LYON, France – An INTERPOL report has underlined how the COVID-19 pandemic has made illicit medication markets in Eastern Africa even more attractive to organized crime groups.
Produced in the framework of the ENACT (Enhancing Africa’s Response to Transnational Organised Crime) project, the INTERPOL report highlights how criminal networks are exploiting new vulnerabilities caused by the pandemic as a result of fear and misinformation and changes in the behaviour of communities.
“Challenges in regulatory authority autonomy combined with widespread adoption in East Africa of misinformation on COVID-19 create an ideal operating environment for organised crime groups,” says the report.
According to this assessment, the illicit medication market in East Africa has two main aspects: the increased importation of counterfeit and substandard medication, as well as the unlawful acquisition of legitimate medication sold through illegitimate means such as black markets.
Counterfeit and substandard medication in East Africa
The global counterfeit medication market is worth around USD 200 billion annually, according to the World Health Organization, most of which originates in Asia.
Although this illegal trade has long existed in East Africa, the reports finds that since the beginning of the pandemic, organised crime groups have adapted not only their way of importation or sale, moving from roll on roll shipping to container shipments or to online purchase and delivery, but also to the type of illicit medication produced and sold, such as chloroquine or codeine-based cough products.
The report further finds that the trade of illicit medication in East Africa has resulted in an increased level of addiction to powerful painkilling medications, overdoses and death from fake medication.
Crimes associated with black market medication
The demand for medication has further fuelled violence and corruption in attempts to compromise healthcare facilities and healthcare workers in order to access controlled medication.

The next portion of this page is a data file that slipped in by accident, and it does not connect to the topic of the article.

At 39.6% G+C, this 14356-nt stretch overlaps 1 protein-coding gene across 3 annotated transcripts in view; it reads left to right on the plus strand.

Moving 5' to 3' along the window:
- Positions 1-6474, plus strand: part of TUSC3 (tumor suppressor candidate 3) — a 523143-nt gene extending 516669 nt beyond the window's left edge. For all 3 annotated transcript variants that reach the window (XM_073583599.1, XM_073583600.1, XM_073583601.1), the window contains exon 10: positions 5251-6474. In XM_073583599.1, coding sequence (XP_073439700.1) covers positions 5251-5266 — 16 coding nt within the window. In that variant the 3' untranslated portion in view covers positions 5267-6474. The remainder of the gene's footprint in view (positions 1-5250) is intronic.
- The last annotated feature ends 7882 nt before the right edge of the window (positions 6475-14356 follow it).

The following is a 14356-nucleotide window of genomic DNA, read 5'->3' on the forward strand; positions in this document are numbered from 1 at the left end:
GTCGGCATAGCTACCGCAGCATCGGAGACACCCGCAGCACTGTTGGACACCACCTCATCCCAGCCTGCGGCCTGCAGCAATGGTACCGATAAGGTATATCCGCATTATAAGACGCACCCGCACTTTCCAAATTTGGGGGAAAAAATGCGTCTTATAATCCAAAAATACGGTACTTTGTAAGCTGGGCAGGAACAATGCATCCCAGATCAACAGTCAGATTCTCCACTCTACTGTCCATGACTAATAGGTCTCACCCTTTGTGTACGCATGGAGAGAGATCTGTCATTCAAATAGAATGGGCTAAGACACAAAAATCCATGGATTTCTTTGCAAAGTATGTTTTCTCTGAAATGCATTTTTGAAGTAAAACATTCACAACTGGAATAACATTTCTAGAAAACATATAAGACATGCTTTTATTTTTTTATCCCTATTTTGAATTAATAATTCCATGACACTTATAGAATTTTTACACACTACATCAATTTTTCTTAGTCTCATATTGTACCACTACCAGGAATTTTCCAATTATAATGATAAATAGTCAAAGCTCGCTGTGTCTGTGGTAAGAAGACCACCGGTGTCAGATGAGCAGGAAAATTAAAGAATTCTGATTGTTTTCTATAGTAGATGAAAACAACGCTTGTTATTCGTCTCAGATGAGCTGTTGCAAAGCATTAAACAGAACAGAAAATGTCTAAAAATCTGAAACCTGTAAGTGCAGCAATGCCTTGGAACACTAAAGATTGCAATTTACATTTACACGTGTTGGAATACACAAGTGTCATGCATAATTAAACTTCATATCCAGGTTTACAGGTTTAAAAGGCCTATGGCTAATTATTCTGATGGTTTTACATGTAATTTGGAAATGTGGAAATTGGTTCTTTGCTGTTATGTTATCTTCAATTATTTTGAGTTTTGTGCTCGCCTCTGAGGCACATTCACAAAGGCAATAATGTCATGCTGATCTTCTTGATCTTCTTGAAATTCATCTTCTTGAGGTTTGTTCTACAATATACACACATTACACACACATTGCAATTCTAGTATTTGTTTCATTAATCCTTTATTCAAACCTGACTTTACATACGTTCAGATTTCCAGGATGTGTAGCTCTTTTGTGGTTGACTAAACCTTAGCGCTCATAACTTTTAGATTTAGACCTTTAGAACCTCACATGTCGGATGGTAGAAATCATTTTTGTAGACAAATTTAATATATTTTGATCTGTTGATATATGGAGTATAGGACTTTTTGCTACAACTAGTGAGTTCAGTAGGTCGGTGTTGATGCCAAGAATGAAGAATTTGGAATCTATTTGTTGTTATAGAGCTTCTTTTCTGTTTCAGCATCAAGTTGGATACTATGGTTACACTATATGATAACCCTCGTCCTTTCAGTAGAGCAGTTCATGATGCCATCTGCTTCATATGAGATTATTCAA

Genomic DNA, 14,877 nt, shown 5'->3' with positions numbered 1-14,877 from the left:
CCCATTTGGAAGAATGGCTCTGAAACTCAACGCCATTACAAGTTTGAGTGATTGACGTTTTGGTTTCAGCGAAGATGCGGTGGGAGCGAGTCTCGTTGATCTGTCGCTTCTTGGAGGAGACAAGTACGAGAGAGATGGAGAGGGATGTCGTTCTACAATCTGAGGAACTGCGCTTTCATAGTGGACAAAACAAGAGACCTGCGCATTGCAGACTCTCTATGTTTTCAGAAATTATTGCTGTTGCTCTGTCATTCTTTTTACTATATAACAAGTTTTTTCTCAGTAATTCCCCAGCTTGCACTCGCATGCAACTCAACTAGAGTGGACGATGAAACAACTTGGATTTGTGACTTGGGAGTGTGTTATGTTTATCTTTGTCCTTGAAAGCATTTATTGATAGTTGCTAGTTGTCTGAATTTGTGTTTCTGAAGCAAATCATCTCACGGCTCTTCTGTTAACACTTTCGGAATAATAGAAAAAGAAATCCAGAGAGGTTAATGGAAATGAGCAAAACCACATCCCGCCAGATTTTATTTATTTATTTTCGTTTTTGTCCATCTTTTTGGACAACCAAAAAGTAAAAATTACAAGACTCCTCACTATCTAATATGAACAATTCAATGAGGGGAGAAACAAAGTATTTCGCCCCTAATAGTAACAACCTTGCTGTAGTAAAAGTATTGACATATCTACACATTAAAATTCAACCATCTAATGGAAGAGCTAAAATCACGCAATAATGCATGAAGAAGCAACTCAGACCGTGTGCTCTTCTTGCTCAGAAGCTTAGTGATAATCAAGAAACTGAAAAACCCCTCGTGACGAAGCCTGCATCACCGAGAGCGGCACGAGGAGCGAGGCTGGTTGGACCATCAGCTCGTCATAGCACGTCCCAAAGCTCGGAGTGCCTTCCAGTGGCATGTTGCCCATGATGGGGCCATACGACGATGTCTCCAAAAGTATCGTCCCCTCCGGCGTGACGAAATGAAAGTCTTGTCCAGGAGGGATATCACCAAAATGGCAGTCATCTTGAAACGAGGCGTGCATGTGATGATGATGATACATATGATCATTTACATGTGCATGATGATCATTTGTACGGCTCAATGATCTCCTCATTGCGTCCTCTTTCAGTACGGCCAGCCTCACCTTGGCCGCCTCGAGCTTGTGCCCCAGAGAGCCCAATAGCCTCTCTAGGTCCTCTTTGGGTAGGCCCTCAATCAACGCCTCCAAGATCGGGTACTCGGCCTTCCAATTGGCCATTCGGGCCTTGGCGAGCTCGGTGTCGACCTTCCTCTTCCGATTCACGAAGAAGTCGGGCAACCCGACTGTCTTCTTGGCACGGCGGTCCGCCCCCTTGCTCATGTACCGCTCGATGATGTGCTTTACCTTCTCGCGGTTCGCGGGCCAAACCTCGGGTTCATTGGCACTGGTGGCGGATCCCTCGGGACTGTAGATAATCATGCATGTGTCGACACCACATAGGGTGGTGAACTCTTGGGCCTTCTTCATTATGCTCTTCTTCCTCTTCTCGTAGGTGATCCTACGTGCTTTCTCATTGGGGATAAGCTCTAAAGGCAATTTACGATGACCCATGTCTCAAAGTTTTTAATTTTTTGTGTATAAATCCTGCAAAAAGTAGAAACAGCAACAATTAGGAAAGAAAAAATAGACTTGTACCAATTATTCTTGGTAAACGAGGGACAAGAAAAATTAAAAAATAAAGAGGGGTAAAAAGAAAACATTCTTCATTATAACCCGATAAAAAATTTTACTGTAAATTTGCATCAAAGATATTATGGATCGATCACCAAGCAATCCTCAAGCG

This trade is also amplifying the impact of COVID-19 on East African healthcare systems.
“The trade in black market medication originally intended for hospitals has increased the difficulties for healthcare systems to cope with any subsequent second or third wave of COVID-19,” states the report.
It further concludes that it remains a prominent challenge for countries in East Africa to consider the impact of organised crime on the trade in illicit medication and to what extent that may further develop with further potential outbreaks of COVID-19.
Through ENACT, INTERPOL assists police in Africa in adopting proactive strategies to combat organized crime threats, facilitate information exchange and enhance investigative skills.
The project is the first initiative of its kind to cover the entire African continent in analyzing the scale of organized crime and its impact on security, governance and development. This analysis serves to inform decision-makers and strengthen law enforcement cooperation at regional and continental levels.
Project ENACT is funded by the European Union and implemented by INTERPOL and the Institute for Security Studies, in partnership with the Global Initiative Against Transnational Organized Crime.